New cases mean hacking scandal is far from over
James Cusick is political correspondent of The Independent and The Independent on Sunday. As an experienced member of the lobby, he has previously worked at The Sunday Times and the BBC. His career as a journalist has been split between print and television, including senior positions as producer with Sir David Frost and at BBC Newsnight. He is also an award-winning golf and travel writer, working for over a decade as the UK contributing editor for one of the USA’s leading golf magazines. He broadcasts regularly for the BBC and CNN. He lives in London.
Thursday 07 February 2013
Rupert Murdoch’s hopes of drawing a line under the financially toxic phone-hacking scandal will be derailed in the High Court on Friday when details of more hacking victims are announced.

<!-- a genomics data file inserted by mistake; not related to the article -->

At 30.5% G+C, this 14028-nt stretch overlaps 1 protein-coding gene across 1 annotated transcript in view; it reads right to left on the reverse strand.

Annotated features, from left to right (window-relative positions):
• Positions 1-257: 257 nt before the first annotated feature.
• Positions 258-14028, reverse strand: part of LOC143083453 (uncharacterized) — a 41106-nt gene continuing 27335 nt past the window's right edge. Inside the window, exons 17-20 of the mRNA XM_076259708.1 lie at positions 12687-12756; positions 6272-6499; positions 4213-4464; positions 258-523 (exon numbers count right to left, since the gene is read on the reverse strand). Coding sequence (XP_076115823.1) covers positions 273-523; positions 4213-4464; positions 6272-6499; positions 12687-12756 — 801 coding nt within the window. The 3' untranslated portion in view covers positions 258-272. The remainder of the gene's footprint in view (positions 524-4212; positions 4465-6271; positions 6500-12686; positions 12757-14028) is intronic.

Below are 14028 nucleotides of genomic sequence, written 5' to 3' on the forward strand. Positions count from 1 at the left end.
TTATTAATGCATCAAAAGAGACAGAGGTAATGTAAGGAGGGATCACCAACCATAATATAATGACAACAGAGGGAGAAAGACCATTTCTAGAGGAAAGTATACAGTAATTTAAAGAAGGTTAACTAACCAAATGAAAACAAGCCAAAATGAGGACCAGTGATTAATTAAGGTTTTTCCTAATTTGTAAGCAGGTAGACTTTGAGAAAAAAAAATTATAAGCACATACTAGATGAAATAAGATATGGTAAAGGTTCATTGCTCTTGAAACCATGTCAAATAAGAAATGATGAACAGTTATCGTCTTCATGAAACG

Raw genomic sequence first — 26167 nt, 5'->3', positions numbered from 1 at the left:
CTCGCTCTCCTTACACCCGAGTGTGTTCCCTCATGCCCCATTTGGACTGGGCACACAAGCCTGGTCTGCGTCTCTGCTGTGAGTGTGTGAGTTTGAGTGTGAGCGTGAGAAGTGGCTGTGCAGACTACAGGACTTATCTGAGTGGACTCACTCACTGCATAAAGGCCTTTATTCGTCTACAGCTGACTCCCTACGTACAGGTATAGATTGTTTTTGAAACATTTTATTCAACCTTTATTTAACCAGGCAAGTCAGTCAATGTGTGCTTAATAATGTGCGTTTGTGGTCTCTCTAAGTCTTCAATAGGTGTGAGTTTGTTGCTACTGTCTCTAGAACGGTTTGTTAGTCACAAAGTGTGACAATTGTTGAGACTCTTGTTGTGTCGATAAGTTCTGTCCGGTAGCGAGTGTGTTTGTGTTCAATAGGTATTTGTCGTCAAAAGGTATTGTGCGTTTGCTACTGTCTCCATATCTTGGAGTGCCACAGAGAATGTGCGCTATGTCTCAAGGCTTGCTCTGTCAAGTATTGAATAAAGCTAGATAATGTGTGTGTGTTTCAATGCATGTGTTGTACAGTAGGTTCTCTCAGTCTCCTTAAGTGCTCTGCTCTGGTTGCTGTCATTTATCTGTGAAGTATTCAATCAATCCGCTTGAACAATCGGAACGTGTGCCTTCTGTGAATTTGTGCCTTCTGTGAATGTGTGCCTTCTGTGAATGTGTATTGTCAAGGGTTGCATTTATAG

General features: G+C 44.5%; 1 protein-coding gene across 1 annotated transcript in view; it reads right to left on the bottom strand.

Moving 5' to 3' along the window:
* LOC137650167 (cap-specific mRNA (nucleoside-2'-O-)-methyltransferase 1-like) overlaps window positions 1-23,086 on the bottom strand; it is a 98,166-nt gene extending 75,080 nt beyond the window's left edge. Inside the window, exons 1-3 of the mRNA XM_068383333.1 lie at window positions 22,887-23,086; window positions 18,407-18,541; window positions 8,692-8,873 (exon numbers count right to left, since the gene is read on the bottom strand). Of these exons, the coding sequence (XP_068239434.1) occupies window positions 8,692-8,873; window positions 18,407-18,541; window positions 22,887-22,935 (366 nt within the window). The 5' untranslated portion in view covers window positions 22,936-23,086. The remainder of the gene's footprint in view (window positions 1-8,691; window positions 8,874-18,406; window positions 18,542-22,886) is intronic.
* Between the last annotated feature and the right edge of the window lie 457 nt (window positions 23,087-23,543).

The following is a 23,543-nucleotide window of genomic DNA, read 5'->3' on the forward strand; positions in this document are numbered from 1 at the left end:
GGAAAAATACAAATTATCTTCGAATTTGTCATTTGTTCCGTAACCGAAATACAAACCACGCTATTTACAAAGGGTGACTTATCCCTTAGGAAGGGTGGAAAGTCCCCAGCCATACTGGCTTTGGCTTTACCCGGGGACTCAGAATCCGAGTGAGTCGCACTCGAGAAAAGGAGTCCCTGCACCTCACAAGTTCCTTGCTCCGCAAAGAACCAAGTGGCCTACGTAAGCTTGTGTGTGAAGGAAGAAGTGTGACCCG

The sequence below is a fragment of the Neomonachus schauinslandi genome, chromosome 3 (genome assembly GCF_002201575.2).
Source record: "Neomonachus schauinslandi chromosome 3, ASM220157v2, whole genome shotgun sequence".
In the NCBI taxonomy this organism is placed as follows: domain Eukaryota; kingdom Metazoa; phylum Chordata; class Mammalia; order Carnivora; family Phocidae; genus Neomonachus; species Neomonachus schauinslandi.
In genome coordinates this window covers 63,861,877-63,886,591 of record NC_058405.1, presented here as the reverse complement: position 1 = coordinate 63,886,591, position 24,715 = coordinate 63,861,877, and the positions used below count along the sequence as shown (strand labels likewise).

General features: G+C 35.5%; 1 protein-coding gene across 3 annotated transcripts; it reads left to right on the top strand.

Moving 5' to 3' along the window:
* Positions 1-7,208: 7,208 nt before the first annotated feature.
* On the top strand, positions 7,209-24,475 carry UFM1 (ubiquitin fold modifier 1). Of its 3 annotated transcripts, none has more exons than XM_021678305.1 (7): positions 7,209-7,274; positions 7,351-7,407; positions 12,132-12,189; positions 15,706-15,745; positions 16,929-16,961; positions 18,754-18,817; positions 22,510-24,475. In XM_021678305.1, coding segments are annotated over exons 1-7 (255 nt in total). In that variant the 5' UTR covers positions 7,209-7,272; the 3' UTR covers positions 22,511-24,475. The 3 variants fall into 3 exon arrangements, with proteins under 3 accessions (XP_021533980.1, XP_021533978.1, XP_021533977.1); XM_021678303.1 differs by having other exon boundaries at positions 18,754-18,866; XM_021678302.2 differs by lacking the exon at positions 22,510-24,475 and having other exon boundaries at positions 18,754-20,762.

Over 100 new cases are currently being assessed by law firms, despite News International recently announcing that its own in-house compensation scheme would close on 8 April.
Major shareholders in the Murdoch media empire will be disappointed to learn that despite the latest wave of expensive settlements, this summer’s planned corporate overhaul and the criminal trials scheduled for later this year, the new list of cases means the scandal is far from being over.
The High Court will hear counsel for News International offer public apologies to more than a dozen victims for the illegal activities of the News of the World, with out-of-court settlements announced for around 140 other cases.
From the second tranche of victims, who include Hugh Grant, Tamzin Outhwaite, Uri Geller, Bernie Ecclestone and David Beckham’s father, Cherie Blair is one of those likely to receive an apology for the illegal intrusion into her private life.
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